SCX-RPC of Tryptic Digests: No single analytical method suffices to identify every protein in a very large collection. A widely-used approach ("shotgun" or "bottom-up" proteomics) is to digest all the proteins in a mixture with trypsin and divide the resulting peptides into sets small enough to permit identification via MS/MS or QTOF-MS. For samples with < 200 peptides, reversed-phase HPLC usually provides adequate resolution, but larger samples must first be divided into subsets via a complementary method. The best way to accomplish this is to use Strong Cation-Exchange (SCX) to separate the digest into fractions by differences in charge-to-mass ratio. Each SCX fraction can then be analyzed separately via RPC-MS. This sequence has been used to identify as many as 12,000 peptides in a sample. Our PolySULFOETHYL Aspartamide™ material is the best for the purpose and is used by most proteomics labs. It is best performed with a salt gradient at pH 2.7-3.0, where carboxyl- groups have lost their negative charge and nearly all peptides have a net + charge. About 65% of the peptides in a typical complex tryptic digest have a net charge of +2 (due to the basic N-terminus and the Lys- or Arg- at the C-terminus). A linear salt gradient would cause these to elute bunched up in a few fractions, defeating the purpose of a second dimension of chromatography. Instead, elute the column with a 2-segment linear gradient; a shallow gradient (to about 180 mM salt) over most of the gradient time to spread out the +1 and +2 peptides and a steep gradient to ~ 0.5 M salt to elute the +3 and +4 peptides. The following is a good example of uniform distribution of the peptides in a tryptic digest.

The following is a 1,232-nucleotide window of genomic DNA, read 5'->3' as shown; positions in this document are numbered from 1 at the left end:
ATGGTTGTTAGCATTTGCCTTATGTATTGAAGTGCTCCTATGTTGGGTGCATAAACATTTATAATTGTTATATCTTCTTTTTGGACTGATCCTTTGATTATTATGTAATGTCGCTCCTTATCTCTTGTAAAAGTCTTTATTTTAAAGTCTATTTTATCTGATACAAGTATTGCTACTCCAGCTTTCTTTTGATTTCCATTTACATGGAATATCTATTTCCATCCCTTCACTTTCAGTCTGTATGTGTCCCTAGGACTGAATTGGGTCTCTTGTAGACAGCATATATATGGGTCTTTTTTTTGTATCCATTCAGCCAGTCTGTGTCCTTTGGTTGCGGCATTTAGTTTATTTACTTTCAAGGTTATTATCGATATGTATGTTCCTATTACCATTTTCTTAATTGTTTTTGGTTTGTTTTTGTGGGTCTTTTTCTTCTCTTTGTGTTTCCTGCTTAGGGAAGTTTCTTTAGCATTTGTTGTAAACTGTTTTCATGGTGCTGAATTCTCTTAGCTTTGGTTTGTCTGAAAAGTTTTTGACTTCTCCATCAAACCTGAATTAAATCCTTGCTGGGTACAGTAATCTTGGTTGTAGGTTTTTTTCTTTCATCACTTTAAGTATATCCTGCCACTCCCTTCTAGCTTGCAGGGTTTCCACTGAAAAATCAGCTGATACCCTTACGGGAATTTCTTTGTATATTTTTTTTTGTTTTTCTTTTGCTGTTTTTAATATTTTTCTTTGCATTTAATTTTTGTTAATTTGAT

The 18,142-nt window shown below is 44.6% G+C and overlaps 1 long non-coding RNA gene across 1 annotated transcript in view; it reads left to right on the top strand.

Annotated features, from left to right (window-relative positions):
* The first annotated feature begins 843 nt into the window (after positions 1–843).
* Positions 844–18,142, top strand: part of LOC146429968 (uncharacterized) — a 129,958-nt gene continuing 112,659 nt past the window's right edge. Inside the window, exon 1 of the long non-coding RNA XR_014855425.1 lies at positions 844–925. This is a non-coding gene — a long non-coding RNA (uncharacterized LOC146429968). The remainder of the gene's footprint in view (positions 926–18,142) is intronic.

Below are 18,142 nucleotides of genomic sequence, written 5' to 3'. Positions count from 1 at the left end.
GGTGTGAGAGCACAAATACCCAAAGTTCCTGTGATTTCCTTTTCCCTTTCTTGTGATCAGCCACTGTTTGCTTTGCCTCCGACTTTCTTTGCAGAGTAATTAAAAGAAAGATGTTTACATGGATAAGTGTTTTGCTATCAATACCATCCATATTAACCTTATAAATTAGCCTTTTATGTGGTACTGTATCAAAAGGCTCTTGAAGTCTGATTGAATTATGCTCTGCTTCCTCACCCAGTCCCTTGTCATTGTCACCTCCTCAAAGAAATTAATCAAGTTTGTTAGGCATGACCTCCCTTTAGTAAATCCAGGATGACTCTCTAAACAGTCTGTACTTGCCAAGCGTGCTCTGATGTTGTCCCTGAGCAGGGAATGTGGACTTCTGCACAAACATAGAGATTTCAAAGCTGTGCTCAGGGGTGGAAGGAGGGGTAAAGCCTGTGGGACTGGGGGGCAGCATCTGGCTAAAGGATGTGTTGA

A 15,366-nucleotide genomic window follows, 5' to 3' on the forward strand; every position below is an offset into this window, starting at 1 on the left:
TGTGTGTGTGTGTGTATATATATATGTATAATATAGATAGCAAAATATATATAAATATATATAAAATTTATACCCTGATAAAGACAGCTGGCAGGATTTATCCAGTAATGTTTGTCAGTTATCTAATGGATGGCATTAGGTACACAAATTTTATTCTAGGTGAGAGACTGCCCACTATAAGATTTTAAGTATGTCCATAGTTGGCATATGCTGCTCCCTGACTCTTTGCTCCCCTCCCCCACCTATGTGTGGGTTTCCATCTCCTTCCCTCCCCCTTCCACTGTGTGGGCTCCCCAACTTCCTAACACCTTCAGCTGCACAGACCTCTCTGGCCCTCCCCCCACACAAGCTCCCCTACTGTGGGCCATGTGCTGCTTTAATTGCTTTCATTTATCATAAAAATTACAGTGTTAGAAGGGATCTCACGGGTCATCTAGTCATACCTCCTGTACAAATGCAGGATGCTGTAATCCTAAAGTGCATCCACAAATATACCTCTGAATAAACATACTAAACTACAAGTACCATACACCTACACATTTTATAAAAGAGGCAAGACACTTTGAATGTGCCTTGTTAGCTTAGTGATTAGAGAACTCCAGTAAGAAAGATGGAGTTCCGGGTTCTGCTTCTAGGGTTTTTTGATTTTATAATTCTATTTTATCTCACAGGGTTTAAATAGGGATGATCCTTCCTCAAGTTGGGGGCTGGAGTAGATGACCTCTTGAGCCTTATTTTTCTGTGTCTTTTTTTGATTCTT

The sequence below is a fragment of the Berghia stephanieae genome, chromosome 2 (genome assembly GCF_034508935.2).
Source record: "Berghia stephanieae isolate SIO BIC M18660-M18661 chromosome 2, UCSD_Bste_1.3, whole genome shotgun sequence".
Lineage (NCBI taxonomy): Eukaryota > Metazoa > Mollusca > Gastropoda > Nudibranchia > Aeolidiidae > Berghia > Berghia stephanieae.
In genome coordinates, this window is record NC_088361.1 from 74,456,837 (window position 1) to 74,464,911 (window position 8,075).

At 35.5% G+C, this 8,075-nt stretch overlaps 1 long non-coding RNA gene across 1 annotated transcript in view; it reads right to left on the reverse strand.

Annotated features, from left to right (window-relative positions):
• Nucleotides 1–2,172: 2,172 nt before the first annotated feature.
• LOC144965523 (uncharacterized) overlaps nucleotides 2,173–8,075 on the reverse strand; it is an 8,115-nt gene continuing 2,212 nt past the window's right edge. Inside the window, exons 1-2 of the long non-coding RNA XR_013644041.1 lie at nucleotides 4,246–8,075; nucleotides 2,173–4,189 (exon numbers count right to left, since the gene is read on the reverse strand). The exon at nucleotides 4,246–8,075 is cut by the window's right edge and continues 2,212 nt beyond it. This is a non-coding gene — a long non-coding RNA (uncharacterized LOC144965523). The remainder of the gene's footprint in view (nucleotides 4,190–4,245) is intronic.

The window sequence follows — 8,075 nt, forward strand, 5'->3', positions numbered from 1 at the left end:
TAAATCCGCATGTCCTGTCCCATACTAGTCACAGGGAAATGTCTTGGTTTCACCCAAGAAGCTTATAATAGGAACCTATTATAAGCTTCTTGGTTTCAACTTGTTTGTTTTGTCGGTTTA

Online vs. Offline SCX Fractionation: Packed capillaries of PolySULFOETHYL A™ can be eluted via steps of increasing salt concentration, with each fraction going to a desalting RPC trap cartridge or directly to a RPC capillary. This arrangement is commonly called MuDPIT. The alternative is to collect fractions offline and then inject them separately onto the RPC capillary ("divorced MuDPIT").
Online advantages: Easier to handle extremely small samples and to automate.
1) Can be performed with simpler equipment.
2) The mobile phase can contain 20-25% ACN, which can be removed prior to the RPC step. This affords sharper peaks. Result: A higher percentage of the peptides elute within a single collected fraction instead of being split between two adjacent fractions (in favorable cases, >75% of the total peptides in a really complex tryptic digest). This increases success in peptide identification, since you are more likely to get a detectable quantity (~ 15 fmol) of a low-abundance peptide within a single fraction and it is less likely to be sharing the fraction with a peptide from a high-abundance protein (which could suppress its ionization at the MS step).
3) The SCX column can be larger than the RPC capillary. This permits loading of more sample, making it more likely that you will have > 15 fmol of each peptide to detect. It also permits use of a faster flow rate. This facilitates collection of numerous fractions (as many as 100 at some labs). That, in turn, increases the chances of identifying the peptides of low abundance, since it is less likely that they will be sharing a fraction with a peptide of high abundance. For example, Gan et al. (Proteomics 5 (2005) 2468) identified 2.8x more proteins by collecting 40 SCX fractions than they did with 25 SCX fractions.
4) It is possible to use linear gradients instead of step gradients. This increases resolution.